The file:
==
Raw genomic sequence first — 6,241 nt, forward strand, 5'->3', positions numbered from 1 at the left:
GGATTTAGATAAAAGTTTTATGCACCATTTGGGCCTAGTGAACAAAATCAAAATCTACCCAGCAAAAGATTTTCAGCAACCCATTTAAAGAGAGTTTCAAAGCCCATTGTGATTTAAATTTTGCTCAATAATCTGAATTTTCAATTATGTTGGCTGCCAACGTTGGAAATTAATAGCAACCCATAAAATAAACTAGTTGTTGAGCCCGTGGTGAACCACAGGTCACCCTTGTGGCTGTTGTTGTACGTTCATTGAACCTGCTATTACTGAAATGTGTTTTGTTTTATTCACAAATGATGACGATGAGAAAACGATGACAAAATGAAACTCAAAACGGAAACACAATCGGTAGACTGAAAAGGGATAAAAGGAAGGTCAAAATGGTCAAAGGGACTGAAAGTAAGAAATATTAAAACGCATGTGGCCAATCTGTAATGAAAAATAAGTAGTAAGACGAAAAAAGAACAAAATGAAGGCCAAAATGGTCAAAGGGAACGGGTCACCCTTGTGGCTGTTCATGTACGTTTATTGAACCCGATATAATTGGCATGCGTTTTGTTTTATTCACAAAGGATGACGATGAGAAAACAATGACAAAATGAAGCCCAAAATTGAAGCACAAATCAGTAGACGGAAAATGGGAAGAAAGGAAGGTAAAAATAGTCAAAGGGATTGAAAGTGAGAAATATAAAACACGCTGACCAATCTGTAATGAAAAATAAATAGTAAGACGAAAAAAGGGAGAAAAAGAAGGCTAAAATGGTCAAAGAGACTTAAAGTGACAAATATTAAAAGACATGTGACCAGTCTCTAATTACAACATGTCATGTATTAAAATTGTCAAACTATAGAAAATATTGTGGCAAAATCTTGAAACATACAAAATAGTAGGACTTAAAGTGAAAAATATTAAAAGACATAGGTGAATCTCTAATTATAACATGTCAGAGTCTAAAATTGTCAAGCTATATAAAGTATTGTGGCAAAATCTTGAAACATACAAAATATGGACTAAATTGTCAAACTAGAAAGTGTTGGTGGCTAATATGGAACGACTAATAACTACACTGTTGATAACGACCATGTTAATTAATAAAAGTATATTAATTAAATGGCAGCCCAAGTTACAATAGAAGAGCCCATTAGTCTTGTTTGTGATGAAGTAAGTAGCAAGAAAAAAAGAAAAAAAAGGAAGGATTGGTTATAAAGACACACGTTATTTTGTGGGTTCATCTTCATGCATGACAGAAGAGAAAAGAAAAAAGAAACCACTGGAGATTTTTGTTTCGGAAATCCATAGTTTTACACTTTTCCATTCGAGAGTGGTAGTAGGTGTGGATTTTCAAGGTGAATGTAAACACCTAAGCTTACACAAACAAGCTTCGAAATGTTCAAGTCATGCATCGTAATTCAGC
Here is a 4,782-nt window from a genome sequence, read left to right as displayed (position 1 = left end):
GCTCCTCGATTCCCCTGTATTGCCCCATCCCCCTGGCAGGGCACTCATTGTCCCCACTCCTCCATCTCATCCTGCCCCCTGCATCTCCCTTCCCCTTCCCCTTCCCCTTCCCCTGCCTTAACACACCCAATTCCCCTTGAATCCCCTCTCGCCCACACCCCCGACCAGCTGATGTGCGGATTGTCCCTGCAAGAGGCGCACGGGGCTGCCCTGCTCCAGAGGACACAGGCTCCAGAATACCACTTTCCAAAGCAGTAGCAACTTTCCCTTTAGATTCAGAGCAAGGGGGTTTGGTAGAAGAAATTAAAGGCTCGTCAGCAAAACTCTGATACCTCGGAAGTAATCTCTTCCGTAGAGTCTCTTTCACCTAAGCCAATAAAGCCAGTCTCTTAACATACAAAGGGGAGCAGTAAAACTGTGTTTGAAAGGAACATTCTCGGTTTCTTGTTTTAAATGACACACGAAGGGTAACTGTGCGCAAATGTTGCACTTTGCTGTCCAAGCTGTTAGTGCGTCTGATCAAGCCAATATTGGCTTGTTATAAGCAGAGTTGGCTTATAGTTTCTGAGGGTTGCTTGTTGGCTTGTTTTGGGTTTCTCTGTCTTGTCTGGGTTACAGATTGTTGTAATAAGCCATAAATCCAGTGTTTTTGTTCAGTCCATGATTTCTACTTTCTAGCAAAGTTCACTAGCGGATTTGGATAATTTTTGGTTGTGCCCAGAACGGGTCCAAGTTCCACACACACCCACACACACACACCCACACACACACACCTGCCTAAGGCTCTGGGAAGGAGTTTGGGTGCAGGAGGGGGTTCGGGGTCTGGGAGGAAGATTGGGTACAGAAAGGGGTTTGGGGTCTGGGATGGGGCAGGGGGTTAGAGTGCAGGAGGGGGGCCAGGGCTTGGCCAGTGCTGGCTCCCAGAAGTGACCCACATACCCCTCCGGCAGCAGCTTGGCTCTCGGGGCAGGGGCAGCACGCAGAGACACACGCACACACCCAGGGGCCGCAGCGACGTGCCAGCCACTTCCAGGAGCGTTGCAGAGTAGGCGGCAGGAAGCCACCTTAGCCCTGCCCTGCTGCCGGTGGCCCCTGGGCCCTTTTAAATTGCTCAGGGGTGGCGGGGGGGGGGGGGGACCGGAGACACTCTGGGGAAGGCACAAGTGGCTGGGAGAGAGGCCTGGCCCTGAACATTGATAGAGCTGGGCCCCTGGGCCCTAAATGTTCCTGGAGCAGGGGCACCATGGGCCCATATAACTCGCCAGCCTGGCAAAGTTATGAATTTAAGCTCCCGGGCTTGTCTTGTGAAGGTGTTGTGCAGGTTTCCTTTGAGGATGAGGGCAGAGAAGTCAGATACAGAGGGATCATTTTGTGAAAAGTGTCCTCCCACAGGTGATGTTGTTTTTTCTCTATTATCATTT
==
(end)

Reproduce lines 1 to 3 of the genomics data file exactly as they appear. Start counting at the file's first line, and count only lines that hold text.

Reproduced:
Raw genomic sequence first — 6,241 nt, forward strand, 5'->3', positions numbered from 1 at the left:
GGATTTAGATAAAAGTTTTATGCACCATTTGGGCCTAGTGAACAAAATCAAAATCTACCCAGCAAAAGATTTTCAGCAACCCATTTAAAGAGAGTTTCAAAGCCCATTGTGATTTAAATTTTGCTCAATAATCTGAATTTTCAATTATGTTGGCTGCCAACGTTGGAAATTAATAGCAACCCATAAAATAAACTAGTTGTTGAGCCCGTGGTGAACCACAGGTCACCCTTGTGGCTGTTGTTGTACGTTCATTGAACCTGCTATTACTGAAATGTGTTTTGTTTTATTCACAAATGATGACGATGAGAAAACGATGACAAAATGAAACTCAAAACGGAAACACAATCGGTAGACTGAAAAGGGATAAAAGGAAGGTCAAAATGGTCAAAGGGACTGAAAGTAAGAAATATTAAAACGCATGTGGCCAATCTGTAATGAAAAATAAGTAGTAAGACGAAAAAAGAACAAAATGAAGGCCAAAATGGTCAAAGGGAACGGGTCACCCTTGTGGCTGTTCATGTACGTTTATTGAACCCGATATAATTGGCATGCGTTTTGTTTTATTCACAAAGGATGACGATGAGAAAACAATGACAAAATGAAGCCCAAAATTGAAGCACAAATCAGTAGACGGAAAATGGGAAGAAAGGAAGGTAAAAATAGTCAAAGGGATTGAAAGTGAGAAATATAAAACACGCTGACCAATCTGTAATGAAAAATAAATAGTAAGACGAAAAAAGGGAGAAAAAGAAGGCTAAAATGGTCAAAGAGACTTAAAGTGACAAATATTAAAAGACATGTGACCAGTCTCTAATTACAACATGTCATGTATTAAAATTGTCAAACTATAGAAAATATTGTGGCAAAATCTTGAAACATACAAAATAGTAGGACTTAAAGTGAAAAATATTAAAAGACATAGGTGAATCTCTAATTATAACATGTCAGAGTCTAAAATTGTCAAGCTATATAAAGTATTGTGGCAAAATCTTGAAACATACAAAATATGGACTAAATTGTCAAACTAGAAAGTGTTGGTGGCTAATATGGAACGACTAATAACTACACTGTTGATAACGACCATGTTAATTAATAAAAGTATATTAATTAAATGGCAGCCCAAGTTACAATAGAAGAGCCCATTAGTCTTGTTTGTGATGAAGTAAGTAGCAAGAAAAAAAGAAAAAAAAGGAAGGATTGGTTATAAAGACACACGTTATTTTGTGGGTTCATCTTCATGCATGACAGAAGAGAAAAGAAAAAAGAAACCACTGGAGATTTTTGTTTCGGAAATCCATAGTTTTACACTTTTCCATTCGAGAGTGGTAGTAGGTGTGGATTTTCAAGGTGAATGTAAACACCTAAGCTTACACAAACAAGCTTCGAAATGTTCAAGTCATGCATCGTAATTCAGC
Here is a 4,782-nt window from a genome sequence, read left to right as displayed (position 1 = left end):